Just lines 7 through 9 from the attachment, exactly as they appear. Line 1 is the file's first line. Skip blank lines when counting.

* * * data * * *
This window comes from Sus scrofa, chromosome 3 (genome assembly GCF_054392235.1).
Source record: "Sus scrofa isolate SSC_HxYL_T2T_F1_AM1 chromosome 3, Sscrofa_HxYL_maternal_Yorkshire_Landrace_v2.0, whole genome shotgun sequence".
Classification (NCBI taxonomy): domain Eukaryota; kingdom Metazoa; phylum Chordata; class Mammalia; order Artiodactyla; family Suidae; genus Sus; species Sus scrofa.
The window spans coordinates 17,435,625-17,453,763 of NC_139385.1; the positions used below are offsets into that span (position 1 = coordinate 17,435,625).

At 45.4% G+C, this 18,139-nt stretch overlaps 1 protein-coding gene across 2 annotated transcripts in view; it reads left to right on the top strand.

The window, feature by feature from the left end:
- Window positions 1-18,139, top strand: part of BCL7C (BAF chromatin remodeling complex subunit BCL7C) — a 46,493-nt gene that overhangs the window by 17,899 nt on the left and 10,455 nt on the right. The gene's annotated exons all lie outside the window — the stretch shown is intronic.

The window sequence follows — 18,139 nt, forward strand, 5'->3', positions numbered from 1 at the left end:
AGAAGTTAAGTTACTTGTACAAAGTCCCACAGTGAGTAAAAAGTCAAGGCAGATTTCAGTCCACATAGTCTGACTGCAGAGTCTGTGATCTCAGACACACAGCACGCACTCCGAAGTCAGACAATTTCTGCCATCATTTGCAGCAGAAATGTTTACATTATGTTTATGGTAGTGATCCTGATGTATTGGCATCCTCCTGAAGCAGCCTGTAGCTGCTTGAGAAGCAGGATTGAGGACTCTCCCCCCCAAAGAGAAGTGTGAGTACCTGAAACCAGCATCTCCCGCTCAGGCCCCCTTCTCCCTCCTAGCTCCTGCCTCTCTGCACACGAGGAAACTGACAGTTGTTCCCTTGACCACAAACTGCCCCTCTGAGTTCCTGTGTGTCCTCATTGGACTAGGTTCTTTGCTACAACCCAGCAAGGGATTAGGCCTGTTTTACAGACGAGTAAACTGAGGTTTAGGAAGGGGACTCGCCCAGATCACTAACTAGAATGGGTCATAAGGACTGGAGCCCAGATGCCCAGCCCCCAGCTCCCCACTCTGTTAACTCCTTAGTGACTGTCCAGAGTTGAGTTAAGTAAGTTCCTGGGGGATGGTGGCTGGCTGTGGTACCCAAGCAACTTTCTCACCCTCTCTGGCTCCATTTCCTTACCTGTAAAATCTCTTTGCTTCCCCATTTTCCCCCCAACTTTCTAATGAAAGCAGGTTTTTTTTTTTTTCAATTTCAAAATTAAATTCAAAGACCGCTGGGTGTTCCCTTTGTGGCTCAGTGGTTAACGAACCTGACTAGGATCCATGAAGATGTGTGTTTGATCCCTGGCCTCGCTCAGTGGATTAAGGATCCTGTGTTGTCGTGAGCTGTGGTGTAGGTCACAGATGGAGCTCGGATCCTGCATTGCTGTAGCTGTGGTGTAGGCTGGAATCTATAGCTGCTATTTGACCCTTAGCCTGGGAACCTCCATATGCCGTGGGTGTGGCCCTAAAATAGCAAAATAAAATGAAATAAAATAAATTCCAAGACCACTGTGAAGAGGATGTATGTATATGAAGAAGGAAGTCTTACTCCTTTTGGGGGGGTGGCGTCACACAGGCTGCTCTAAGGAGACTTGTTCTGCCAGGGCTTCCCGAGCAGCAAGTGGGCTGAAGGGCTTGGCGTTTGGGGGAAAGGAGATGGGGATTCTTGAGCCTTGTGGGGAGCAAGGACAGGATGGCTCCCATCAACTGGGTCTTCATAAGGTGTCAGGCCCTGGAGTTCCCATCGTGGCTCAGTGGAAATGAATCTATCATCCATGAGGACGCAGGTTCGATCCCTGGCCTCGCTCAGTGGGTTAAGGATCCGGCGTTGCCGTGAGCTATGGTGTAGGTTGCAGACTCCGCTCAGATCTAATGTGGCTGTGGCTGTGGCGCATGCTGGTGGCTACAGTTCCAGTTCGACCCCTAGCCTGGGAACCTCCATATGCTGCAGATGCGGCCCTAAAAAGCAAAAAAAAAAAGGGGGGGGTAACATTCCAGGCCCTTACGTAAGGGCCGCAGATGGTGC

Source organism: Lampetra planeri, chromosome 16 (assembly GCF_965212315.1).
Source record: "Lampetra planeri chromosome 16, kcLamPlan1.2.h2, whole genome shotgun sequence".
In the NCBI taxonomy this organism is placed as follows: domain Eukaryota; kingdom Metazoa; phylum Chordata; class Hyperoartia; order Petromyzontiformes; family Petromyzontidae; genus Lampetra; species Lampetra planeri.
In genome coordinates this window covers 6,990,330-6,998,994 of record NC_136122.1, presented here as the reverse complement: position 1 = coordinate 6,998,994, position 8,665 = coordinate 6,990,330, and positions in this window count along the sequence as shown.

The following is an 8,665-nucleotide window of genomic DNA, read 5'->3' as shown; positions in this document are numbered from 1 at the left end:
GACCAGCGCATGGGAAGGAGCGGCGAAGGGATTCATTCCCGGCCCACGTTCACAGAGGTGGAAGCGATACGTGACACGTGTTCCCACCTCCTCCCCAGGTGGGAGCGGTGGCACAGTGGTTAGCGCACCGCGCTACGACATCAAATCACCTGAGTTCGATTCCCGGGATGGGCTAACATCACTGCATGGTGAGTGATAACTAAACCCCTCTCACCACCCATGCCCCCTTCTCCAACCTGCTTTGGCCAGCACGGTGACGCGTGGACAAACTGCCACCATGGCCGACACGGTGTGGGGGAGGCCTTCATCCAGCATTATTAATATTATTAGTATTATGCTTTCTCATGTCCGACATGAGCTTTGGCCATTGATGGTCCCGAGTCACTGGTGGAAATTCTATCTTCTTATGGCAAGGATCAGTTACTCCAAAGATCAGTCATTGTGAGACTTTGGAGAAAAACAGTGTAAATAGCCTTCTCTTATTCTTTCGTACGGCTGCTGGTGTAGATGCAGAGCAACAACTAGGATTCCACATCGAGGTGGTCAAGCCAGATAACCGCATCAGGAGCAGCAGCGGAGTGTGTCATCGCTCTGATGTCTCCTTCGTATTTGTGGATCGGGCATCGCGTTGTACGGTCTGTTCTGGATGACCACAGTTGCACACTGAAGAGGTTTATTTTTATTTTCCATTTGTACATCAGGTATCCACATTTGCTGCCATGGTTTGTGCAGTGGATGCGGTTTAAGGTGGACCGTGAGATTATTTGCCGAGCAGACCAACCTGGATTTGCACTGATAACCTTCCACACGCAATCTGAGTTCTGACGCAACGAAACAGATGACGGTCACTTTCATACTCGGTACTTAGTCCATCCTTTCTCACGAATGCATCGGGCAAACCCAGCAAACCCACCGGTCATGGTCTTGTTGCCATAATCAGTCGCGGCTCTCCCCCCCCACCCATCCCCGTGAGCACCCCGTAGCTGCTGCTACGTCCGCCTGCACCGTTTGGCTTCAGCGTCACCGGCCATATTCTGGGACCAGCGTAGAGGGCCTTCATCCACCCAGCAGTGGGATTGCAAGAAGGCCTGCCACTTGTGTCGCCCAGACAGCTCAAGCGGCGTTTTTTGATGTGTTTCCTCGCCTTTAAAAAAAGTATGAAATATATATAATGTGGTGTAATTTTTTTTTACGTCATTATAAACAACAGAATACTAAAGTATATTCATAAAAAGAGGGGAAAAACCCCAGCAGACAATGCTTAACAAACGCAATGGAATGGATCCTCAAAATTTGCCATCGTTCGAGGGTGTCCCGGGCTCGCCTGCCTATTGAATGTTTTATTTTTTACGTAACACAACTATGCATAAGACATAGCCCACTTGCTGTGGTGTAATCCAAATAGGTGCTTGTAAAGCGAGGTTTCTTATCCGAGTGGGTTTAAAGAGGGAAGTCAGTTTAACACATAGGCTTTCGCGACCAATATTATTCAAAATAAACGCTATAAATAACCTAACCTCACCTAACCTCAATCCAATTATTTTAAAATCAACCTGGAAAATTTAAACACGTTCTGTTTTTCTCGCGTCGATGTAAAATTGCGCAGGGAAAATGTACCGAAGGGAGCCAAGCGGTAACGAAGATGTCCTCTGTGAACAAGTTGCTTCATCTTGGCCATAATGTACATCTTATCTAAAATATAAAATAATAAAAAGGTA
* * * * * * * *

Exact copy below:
- Window positions 1-18,139, top strand: part of BCL7C (BAF chromatin remodeling complex subunit BCL7C) — a 46,493-nt gene that overhangs the window by 17,899 nt on the left and 10,455 nt on the right. The gene's annotated exons all lie outside the window — the stretch shown is intronic.

The window sequence follows — 18,139 nt, forward strand, 5'->3', positions numbered from 1 at the left end:
AGAAGTTAAGTTACTTGTACAAAGTCCCACAGTGAGTAAAAAGTCAAGGCAGATTTCAGTCCACATAGTCTGACTGCAGAGTCTGTGATCTCAGACACACAGCACGCACTCCGAAGTCAGACAATTTCTGCCATCATTTGCAGCAGAAATGTTTACATTATGTTTATGGTAGTGATCCTGATGTATTGGCATCCTCCTGAAGCAGCCTGTAGCTGCTTGAGAAGCAGGATTGAGGACTCTCCCCCCCAAAGAGAAGTGTGAGTACCTGAAACCAGCATCTCCCGCTCAGGCCCCCTTCTCCCTCCTAGCTCCTGCCTCTCTGCACACGAGGAAACTGACAGTTGTTCCCTTGACCACAAACTGCCCCTCTGAGTTCCTGTGTGTCCTCATTGGACTAGGTTCTTTGCTACAACCCAGCAAGGGATTAGGCCTGTTTTACAGACGAGTAAACTGAGGTTTAGGAAGGGGACTCGCCCAGATCACTAACTAGAATGGGTCATAAGGACTGGAGCCCAGATGCCCAGCCCCCAGCTCCCCACTCTGTTAACTCCTTAGTGACTGTCCAGAGTTGAGTTAAGTAAGTTCCTGGGGGATGGTGGCTGGCTGTGGTACCCAAGCAACTTTCTCACCCTCTCTGGCTCCATTTCCTTACCTGTAAAATCTCTTTGCTTCCCCATTTTCCCCCCAACTTTCTAATGAAAGCAGGTTTTTTTTTTTTTCAATTTCAAAATTAAATTCAAAGACCGCTGGGTGTTCCCTTTGTGGCTCAGTGGTTAACGAACCTGACTAGGATCCATGAAGATGTGTGTTTGATCCCTGGCCTCGCTCAGTGGATTAAGGATCCTGTGTTGTCGTGAGCTGTGGTGTAGGTCACAGATGGAGCTCGGATCCTGCATTGCTGTAGCTGTGGTGTAGGCTGGAATCTATAGCTGCTATTTGACCCTTAGCCTGGGAACCTCCATATGCCGTGGGTGTGGCCCTAAAATAGCAAAATAAAATGAAATAAAATAAATTCCAAGACCACTGTGAAGAGGATGTATGTATATGAAGAAGGAAGTCTTACTCCTTTTGGGGGGGTGGCGTCACACAGGCTGCTCTAAGGAGACTTGTTCTGCCAGGGCTTCCCGAGCAGCAAGTGGGCTGAAGGGCTTGGCGTTTGGGGGAAAGGAGATGGGGATTCTTGAGCCTTGTGGGGAGCAAGGACAGGATGGCTCCCATCAACTGGGTCTTCATAAGGTGTCAGGCCCTGGAGTTCCCATCGTGGCTCAGTGGAAATGAATCTATCATCCATGAGGACGCAGGTTCGATCCCTGGCCTCGCTCAGTGGGTTAAGGATCCGGCGTTGCCGTGAGCTATGGTGTAGGTTGCAGACTCCGCTCAGATCTAATGTGGCTGTGGCTGTGGCGCATGCTGGTGGCTACAGTTCCAGTTCGACCCCTAGCCTGGGAACCTCCATATGCTGCAGATGCGGCCCTAAAAAGCAAAAAAAAAAAGGGGGGGGTAACATTCCAGGCCCTTACGTAAGGGCCGCAGATGGTGC